• Spacial considerations: How do you fit all that gear into your space? The most important and most used gear needs to take priority, and this gear will be on or around your desk. Keep your computer and audio interface in close and easy access – you’ll be plugging in/out cables of your audio interface fairly frequently!

    It’s important to position your desk far enough away from any walls to account for your studio monitor setup (if these are a part of your studio). Giving your desk, and monitors, a distance of 2-3 feet away from a wall will help prevent any major bass buildup from your monitors, ultimately warping the sound you hear. With this distance established, position your monitors facing you and at ear level when you are seated. The goal now is to create an equilateral triangle where the three points are you and your two monitors – positioning your monitors and desk will help create the best listening setup.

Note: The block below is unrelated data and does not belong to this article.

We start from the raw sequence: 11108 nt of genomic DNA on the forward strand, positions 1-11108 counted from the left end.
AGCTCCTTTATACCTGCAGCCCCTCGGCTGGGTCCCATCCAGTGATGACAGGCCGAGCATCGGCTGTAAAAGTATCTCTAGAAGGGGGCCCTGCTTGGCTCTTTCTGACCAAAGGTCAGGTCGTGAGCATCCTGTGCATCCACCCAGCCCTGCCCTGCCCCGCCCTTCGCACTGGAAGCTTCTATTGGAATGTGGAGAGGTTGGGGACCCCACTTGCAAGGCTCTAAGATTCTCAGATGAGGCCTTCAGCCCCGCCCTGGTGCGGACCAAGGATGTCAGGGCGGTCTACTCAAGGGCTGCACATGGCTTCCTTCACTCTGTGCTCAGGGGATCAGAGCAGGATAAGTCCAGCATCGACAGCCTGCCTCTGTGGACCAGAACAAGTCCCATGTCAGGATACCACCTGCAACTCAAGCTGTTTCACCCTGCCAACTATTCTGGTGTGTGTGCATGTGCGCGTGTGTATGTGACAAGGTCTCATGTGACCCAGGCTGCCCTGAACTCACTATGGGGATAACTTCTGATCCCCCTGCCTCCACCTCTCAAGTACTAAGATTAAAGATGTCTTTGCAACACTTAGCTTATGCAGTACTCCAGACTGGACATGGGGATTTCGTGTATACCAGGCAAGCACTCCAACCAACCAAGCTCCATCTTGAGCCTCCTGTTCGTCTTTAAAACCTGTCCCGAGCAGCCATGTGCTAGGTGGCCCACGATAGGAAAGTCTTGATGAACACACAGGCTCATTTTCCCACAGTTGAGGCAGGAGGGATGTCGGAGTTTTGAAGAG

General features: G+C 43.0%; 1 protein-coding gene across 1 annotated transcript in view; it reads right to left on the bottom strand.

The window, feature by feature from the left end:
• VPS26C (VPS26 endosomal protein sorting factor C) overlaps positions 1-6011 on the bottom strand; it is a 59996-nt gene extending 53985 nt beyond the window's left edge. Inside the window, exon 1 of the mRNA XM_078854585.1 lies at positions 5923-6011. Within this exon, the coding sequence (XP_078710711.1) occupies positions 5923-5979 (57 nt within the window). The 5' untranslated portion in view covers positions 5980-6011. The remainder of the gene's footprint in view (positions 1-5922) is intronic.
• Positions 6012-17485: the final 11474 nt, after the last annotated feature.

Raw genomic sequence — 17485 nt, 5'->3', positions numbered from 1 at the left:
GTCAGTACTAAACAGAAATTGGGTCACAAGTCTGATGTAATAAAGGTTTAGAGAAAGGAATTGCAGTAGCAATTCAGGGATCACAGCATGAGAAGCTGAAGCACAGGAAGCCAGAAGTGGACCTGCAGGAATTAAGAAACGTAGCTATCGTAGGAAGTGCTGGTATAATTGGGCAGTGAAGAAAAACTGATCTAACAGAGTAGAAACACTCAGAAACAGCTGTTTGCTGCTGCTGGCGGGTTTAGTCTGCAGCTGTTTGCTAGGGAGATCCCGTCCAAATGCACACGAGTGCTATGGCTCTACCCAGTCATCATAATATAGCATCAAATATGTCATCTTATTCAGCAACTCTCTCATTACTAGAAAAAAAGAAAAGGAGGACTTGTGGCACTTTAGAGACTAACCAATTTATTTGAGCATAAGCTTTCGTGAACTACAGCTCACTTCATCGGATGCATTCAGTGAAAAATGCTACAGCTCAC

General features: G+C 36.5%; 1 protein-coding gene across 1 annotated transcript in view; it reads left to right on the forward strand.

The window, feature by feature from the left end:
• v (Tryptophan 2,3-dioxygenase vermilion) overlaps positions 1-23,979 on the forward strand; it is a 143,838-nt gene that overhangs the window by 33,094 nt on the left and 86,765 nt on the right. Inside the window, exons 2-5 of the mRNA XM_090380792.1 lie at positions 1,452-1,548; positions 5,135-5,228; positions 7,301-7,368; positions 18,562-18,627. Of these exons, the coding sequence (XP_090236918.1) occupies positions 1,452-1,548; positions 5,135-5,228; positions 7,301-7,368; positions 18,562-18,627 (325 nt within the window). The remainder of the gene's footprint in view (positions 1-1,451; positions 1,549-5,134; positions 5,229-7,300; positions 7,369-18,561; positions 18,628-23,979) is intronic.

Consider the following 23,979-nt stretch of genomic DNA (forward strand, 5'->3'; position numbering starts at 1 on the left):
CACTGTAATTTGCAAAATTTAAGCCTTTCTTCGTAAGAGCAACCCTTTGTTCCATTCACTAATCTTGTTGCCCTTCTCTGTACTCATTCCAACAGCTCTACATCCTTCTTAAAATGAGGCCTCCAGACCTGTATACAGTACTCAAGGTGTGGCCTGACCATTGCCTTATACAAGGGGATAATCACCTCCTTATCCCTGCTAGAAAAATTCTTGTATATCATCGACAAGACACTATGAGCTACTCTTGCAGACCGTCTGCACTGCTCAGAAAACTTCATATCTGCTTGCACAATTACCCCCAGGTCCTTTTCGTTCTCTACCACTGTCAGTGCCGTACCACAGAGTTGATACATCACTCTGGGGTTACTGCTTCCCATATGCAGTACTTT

Next to your desk, or in relative proximity, you’ll want your microphone/vocal recording setup and your instrument setup. It’s especially helpful to have a keyboard near or on your desk, which is often a primary instrument for production mapping!